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A Chinese Jade Ruyi Scepter with Zitan Wooden Handle 18th Century 清十八世纪紫檀柄玉如意

A Chinese Jade Ruyi Scepter with Zitan Wooden Handle of oval outline, deeply carved with a scene of a sage and attendant on a mountain path, walking between trees with swirling clouds above, the finely carved jade stone inset into the head of a zitan scepter with an elegantly curved shaft, terminating in a triangular tip with a bull-nose perforation. The jade carving is typical  work of 18th century qianlong period, and was likely from the work of the imperial work shop. Ruyi (Chinese: 如意; literally: ‘as desired; as [you] wish’) is a curved decorative object that serves as either a ceremonial scepter in Chinese Buddhism or a talisman symbolizing power and good fortune in Chinese folklore. The jade plaque 3 5/8in (9.2cm) wide. Total length of ruyi is 15″ (38 cm) 清十八世纪紫檀柄玉如意

A Carved Chinese Scholar Duan Ink Stone – 17th Century Kangxi Period 清康熙“福在眼前”端砚

Produced in Zhaoqing city, Guangdong province in South China, in over 1000 years, the Duan inkstone has been one of the most famous inkstones in China.  Duan inkstones were first produced during the Wude reign (618-626) of the Tang Dynasty (618-907). It is made of Duan stone from the Duanxi River running at the foot of Lanke Mountain, hence the name. Famed as the stone material being very fine and doing no damages to the writing brush. Duan inkstone has had a high reputation among Chinese scholars ever since. The key to making Duan inkstones is collecting the proper stones. It was very hard to hand pick flawless stones in ancient China. Any cracks inside the stone can cause damage during carving. The cave where the duan stone was mined was only about 80cm high, and collectors had to squat, sit or lie down to collect the stone. Therefore, a good old duan ink stone is not easy to come by in ancient China. Size: Condition: Very good condition with no damage or repair. 清康熙“福在眼前”端砚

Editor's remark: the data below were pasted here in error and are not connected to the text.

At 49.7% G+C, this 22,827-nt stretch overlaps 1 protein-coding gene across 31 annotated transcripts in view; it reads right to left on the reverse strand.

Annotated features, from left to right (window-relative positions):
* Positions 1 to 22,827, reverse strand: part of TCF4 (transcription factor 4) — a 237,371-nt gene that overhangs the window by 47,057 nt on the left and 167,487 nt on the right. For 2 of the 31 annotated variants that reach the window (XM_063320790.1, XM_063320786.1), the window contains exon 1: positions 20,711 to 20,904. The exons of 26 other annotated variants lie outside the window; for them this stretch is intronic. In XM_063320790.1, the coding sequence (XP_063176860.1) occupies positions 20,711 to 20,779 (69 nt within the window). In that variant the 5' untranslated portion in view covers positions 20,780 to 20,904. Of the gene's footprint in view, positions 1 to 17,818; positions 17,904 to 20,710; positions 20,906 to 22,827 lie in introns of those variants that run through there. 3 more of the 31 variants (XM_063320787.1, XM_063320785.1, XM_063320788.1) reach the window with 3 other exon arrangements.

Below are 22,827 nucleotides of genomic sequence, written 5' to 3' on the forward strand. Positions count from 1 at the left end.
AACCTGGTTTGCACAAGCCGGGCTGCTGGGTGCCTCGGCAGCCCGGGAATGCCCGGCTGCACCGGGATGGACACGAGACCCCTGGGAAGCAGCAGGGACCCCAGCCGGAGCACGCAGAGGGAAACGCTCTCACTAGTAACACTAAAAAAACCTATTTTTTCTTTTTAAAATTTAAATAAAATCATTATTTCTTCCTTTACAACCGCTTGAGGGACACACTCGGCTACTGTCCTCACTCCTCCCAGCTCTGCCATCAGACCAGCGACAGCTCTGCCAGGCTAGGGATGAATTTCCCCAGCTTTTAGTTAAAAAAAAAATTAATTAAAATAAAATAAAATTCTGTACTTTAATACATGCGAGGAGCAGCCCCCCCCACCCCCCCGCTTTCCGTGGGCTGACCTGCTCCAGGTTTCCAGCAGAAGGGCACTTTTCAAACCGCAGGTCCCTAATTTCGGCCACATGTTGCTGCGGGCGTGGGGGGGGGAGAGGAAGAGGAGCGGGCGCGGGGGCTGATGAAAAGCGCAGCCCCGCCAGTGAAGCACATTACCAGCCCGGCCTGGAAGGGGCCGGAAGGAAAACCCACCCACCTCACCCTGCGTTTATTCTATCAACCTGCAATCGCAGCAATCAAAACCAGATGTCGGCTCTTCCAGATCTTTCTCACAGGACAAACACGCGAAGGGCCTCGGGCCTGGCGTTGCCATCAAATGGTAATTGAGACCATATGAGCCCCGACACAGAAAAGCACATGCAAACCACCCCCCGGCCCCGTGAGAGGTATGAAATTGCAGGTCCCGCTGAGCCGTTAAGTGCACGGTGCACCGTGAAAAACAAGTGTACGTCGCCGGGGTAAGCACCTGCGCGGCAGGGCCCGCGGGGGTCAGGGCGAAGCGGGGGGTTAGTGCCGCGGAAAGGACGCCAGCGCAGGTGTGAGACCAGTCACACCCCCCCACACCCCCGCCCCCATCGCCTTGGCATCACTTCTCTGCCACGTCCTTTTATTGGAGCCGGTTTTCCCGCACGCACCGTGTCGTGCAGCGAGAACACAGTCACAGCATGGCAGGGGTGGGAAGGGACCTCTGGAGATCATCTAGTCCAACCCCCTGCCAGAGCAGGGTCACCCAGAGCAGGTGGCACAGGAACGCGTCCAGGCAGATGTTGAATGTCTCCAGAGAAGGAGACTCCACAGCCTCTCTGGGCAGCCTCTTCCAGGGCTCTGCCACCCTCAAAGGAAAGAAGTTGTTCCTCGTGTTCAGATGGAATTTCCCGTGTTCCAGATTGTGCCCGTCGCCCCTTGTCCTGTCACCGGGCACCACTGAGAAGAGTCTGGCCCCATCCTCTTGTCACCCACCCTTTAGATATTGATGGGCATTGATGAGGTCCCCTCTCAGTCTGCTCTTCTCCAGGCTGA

A Chinese Jade Carving of Three Rams – 17th Century 清康熙 三羊开泰 玉佩

The Chinese idiom, San Yang Kai Tai,  (三羊开泰) means “three goats bring fortune”.
Jade Bi A (2)

A Rare Chinese Jade Bi with Phoenix and Dragon – 18th Century 十八世纪 龙凤呈祥 谷纹玉璧

The bi is a type of circular ancient Chinese jade artifact. The earliest bi were produced in the Neolithic period. A bi is a flat jade disc with a circular hole in the centre. As laboriously crafted objects, they testify to the concentration of power and resources in the hands of a small elite. Later traditions associate the bi with heaven, and the cong with the earth. Bi disks are consistently found with heaven and earth-like imagery, suggesting that the disk’s circular shape also bears symbolic significance. Jade, like bi disks, has been used throughout Chinese history to indicate an individual of moral quality, and has also served as an important symbol of rank. The elite society  had been making the jade Bi disk in almost every dynasty throughout the Chinese history. The jade Bi disk with both Dragon and Phoenix are rare. We all know the meaning of Dragon. Phoenix in Chinese is called Fenghuang. The fenghuang has very positive connotations. It is a symbol of high virtue and grace. The fenghuang and dragon together also symbolizes the union of yin and yang. The Chinese also considered the dragon-and-phoenix design symbolic of blissful relations between husband and wife, another common yang and yin metaphor. A custom made display stand (as shown in photos) is included. Condition: In very good antique condition with normal age wear. Size:  diameter Provenance: From a private New York Collection


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